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[20]. if they are not received within a given time threshold. [15]. By developing analytical expressions for congestion and delay mea- sures in stable systems. an interesting stability result emerges.upon reception and also stored for future use. In addition to its practical relevance. the authors did not consider an unreliable server. For retrial models with no waiting room and server breakdowns. we illustrate the means by which to simultaneously select the optimal retrial rate and repair capacity to minimize a long-run average cost criterion. [7]. Packets that are interrupted during transmission can still be used for later playback from the stored copy of the stream. it is possible to simultaneously select a packet retrial rate and server repair rate that minimize the long-run average cost of holding customers in either queue. but their transmission time is no longer important. [27]) force these customers into the orbit while others ([4]. [3]. Although [10] considered an M/G/1 retrial queue with infinite- capacity orbit and normal queue. The seminal papers in this area are [1] and [15]. [6]. they are effectively useless. The pres- ence of an infinite waiting space for primary customers introduces an interaction between the two infinite queues. [23]. We will show that the steady state orbit size and the overall sys- tem size both possess a stochastic decomposition property. These packets correspond to the priority customers. Some models (cf. customers arriving to find the server unavailable (busy or failed) join the orbit. This dynamic does not exist in the vast majority of retrial queueing models which include only an infinite retrial orbit and do not consider an infinite waiting space for primary arrivals. All models considering retrial queues with server breakdowns assume an M/G/1/1 loss system with the exception of [6] and [21]. The literature addressing retrial queues with unreliable servers is relatively sparse but growing at a rapid pace. [16]. namely that the normal queue may remain stable even if the condition for system stability is violated. The packets used for immediate playback are time-sensitive in that. [2]. These packets constitute customers in the orbit. Moreover. the model we present also exhibits extremely interesting mathematical properties that warrant investigation in their own right. [11]. 2 . [5]. [25]. Using the steady state distributions and corresponding queueing performance measures.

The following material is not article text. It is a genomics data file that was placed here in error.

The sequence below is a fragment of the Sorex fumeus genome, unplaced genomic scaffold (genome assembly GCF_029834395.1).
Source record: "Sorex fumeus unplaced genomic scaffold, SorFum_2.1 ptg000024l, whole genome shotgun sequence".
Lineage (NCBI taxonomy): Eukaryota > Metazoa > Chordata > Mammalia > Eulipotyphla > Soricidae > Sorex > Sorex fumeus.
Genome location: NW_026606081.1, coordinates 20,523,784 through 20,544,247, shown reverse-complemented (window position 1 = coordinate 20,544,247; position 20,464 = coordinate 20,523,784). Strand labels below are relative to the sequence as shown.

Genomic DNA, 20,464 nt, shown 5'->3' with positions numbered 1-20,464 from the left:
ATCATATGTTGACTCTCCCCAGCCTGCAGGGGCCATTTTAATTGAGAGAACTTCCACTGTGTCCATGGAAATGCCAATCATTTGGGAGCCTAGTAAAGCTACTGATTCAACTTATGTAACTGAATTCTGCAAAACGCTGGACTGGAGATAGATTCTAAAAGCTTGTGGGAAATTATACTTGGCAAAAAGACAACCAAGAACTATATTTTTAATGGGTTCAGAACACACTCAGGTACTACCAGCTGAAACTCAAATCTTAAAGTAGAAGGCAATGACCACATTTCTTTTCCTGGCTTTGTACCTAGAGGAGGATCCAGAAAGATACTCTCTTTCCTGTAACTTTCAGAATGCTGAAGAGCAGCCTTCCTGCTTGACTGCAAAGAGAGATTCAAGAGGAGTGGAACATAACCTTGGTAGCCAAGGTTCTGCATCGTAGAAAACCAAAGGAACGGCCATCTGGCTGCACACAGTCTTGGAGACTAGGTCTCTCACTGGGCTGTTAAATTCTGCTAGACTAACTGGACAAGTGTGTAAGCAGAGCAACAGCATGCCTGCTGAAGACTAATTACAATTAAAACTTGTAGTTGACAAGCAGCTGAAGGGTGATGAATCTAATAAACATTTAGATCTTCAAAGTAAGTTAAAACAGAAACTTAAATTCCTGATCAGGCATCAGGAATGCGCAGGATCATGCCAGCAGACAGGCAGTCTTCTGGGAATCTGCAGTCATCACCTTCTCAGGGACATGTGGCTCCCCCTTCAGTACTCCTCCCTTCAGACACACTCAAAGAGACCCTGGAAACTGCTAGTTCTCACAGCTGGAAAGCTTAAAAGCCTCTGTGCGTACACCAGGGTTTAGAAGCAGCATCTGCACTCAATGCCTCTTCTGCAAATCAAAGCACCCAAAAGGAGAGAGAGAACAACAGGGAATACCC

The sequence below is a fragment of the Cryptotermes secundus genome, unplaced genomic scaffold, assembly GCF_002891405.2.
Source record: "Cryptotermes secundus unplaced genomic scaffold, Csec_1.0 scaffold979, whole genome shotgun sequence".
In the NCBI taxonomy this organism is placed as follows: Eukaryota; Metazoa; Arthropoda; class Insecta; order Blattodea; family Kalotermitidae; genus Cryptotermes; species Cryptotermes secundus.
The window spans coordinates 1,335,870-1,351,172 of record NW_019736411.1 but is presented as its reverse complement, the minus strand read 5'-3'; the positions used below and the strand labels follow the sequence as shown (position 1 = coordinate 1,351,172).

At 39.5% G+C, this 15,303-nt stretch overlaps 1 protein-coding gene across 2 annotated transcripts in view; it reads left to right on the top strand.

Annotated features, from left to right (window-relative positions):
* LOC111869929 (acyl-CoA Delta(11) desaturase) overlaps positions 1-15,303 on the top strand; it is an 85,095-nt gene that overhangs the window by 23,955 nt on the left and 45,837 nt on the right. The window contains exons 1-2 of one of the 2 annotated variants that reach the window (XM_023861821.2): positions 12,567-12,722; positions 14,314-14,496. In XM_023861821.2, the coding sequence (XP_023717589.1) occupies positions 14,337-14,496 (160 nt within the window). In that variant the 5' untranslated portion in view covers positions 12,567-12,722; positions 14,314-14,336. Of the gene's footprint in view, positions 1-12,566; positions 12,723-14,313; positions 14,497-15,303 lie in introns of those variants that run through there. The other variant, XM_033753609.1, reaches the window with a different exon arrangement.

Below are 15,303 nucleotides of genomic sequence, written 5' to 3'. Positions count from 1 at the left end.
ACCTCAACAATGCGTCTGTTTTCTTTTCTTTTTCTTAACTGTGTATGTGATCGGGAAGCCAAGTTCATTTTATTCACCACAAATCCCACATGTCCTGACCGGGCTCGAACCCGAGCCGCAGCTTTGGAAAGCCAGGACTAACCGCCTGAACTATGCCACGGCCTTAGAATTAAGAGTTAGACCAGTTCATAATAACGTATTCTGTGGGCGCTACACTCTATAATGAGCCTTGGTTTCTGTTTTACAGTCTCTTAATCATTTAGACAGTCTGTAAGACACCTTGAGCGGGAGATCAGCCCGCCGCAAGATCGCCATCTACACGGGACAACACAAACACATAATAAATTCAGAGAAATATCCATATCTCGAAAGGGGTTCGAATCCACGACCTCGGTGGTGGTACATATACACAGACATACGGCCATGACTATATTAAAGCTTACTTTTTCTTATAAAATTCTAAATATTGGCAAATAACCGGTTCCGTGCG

[22]) and selection of the optimal retrial rate ([8]. researchers such as [17]. [15]). an optimal T -policy and he computes the optimal retrial rate that minimizes costs using an N -policy. [27]). both active and idle breakdowns ([2]. With the exception of two cases ([3] and [25]). For general queueing systems (non-retrial queues). In particular. [5]. Our model differs from these in that arriving customers who find the server busy or failed join the normal queue whereas interrupted customers always join the orbit and attempt to re-access the server at random intervals. The current literature addressing the optimal design or control of unreliable retrial queues is very sparse.[26]) provide the option of joining the orbit or departing the system. For retrial systems with no breakdowns and zero capacity in the normal queue. An informal. and [24] have considered optimal N -policies wherein the server remains idle until exactly N (N ≥ 1) customers are present in the queue. In that work. [10]. [16]. [19]. these models also either force. [25]. in- service customers interrupted by a server failure to join the orbit. [11]. we consider the problem of simultaneously selecting an optimal retrial rate and optimal repair rate with the objective of minimizing the long-run average operating 3 . graphical approach to the optimal control and design of a retrial queue with vacations was presented in [20] wherein the authors examined the impact of the retrial rate. this paper is concerned with the analysis and control of an M/G/1 retrial queue with an infinite-capacity orbit and normal queue. the arrival rate. [23]). [3]. and [26]) consider orbits as FCFS queues. As a model for streaming multimedia applications. and like our model. [13]. the number of input sources. vacations ([7]. [14]). or provide the option for. active breakdowns ([6]. It appears that only [7] formally addressed these issues for a retrial queue with vacations. however some models (cf. Most orbits are assumed to behave as infinite-server queues with identical exponential service times. the most common optimal control strategies include the optimal routing of arriving customers ([9]. [20]. the author presents an optimal N -policy. [4]. and the service rate on the mean waiting time and throughput. [7]. A variety of failure types are considered in the literature including starting failures ([16]. [26]).